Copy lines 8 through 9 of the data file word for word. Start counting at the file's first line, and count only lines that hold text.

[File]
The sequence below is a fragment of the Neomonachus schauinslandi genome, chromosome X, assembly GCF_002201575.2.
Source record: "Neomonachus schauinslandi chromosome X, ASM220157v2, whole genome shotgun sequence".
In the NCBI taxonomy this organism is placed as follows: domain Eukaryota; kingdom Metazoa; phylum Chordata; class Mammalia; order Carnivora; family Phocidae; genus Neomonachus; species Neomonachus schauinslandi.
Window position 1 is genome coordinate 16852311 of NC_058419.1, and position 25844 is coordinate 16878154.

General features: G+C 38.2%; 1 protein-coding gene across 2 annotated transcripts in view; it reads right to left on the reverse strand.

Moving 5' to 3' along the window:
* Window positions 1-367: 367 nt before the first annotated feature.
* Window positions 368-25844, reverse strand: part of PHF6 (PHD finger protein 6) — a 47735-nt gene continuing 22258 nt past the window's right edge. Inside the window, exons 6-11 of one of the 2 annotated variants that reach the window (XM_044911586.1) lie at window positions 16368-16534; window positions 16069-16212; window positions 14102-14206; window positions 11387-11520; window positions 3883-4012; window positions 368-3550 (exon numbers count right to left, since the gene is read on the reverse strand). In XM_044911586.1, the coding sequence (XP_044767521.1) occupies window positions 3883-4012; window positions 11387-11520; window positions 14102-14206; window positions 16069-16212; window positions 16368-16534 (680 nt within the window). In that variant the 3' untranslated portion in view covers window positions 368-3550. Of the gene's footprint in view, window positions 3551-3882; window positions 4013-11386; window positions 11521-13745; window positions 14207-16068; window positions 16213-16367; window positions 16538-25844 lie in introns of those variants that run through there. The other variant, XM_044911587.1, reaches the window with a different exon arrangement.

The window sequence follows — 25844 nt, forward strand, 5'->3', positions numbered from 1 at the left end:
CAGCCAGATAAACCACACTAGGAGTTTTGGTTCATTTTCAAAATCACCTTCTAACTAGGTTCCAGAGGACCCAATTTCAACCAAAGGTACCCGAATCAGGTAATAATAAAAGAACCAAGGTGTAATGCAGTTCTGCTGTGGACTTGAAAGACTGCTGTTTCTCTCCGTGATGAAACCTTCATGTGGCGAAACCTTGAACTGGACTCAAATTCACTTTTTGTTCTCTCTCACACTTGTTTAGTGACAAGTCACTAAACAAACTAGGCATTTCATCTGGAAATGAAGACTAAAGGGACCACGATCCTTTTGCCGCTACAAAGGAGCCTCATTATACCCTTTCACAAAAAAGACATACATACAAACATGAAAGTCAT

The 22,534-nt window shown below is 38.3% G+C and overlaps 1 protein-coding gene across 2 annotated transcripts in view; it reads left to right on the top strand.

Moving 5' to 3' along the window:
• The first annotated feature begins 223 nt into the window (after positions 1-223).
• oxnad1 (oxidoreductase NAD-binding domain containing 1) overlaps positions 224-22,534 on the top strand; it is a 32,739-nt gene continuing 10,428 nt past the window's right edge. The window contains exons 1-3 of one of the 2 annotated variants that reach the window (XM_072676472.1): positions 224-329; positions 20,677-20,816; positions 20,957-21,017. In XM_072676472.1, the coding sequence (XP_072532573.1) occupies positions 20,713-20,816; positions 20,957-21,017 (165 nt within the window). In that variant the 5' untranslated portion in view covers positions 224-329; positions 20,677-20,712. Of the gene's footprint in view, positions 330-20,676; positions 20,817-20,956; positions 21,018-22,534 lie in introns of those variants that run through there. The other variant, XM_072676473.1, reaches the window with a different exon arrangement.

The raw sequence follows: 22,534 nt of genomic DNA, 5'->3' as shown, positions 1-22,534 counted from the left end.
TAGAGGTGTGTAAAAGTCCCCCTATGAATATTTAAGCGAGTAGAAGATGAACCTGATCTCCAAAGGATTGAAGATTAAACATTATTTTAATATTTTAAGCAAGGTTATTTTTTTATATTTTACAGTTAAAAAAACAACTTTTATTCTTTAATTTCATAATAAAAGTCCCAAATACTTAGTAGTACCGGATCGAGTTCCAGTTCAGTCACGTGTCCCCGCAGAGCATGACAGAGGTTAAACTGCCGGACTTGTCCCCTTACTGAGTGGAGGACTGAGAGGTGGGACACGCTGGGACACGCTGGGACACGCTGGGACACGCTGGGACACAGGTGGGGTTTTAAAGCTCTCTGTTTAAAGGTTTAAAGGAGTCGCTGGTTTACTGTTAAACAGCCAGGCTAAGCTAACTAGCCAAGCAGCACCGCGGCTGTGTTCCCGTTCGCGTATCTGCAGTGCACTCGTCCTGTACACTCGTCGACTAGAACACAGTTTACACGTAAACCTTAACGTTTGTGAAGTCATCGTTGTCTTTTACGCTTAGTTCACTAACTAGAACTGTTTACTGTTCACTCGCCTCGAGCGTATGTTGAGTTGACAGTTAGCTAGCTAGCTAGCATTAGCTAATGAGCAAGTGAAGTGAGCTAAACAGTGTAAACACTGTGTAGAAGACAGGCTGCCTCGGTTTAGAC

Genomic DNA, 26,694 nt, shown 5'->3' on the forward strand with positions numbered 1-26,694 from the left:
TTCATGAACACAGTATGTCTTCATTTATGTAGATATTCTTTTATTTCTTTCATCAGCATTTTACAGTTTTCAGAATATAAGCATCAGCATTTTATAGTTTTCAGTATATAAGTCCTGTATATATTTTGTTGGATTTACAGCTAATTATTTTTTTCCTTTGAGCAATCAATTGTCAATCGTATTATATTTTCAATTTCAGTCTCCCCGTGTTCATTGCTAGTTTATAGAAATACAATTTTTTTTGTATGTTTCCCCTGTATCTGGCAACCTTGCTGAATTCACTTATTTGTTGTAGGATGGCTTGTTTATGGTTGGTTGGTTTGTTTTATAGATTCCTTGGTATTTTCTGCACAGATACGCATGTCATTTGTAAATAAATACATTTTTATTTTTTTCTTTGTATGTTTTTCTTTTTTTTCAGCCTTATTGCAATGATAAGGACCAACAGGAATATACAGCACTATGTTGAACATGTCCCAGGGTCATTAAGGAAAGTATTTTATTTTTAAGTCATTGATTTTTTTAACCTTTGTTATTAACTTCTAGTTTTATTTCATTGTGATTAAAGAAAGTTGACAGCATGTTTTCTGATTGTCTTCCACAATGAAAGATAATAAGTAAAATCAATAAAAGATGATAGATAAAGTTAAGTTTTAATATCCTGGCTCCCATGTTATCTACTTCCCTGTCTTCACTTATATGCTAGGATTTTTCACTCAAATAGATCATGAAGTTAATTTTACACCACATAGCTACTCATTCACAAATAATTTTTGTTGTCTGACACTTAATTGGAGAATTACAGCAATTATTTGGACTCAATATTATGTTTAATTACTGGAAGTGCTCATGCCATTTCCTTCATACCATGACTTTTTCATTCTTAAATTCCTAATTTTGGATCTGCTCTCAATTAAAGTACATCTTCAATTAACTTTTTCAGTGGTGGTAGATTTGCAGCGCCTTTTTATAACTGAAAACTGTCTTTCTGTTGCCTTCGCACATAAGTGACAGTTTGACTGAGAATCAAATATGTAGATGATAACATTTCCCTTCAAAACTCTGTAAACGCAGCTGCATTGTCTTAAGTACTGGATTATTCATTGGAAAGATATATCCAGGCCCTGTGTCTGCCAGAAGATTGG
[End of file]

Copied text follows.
* Window positions 368-25844, reverse strand: part of PHF6 (PHD finger protein 6) — a 47735-nt gene continuing 22258 nt past the window's right edge. Inside the window, exons 6-11 of one of the 2 annotated variants that reach the window (XM_044911586.1) lie at window positions 16368-16534; window positions 16069-16212; window positions 14102-14206; window positions 11387-11520; window positions 3883-4012; window positions 368-3550 (exon numbers count right to left, since the gene is read on the reverse strand). In XM_044911586.1, the coding sequence (XP_044767521.1) occupies window positions 3883-4012; window positions 11387-11520; window positions 14102-14206; window positions 16069-16212; window positions 16368-16534 (680 nt within the window). In that variant the 3' untranslated portion in view covers window positions 368-3550. Of the gene's footprint in view, window positions 3551-3882; window positions 4013-11386; window positions 11521-13745; window positions 14207-16068; window positions 16213-16367; window positions 16538-25844 lie in introns of those variants that run through there. The other variant, XM_044911587.1, reaches the window with a different exon arrangement.

The window sequence follows — 25844 nt, forward strand, 5'->3', positions numbered from 1 at the left end: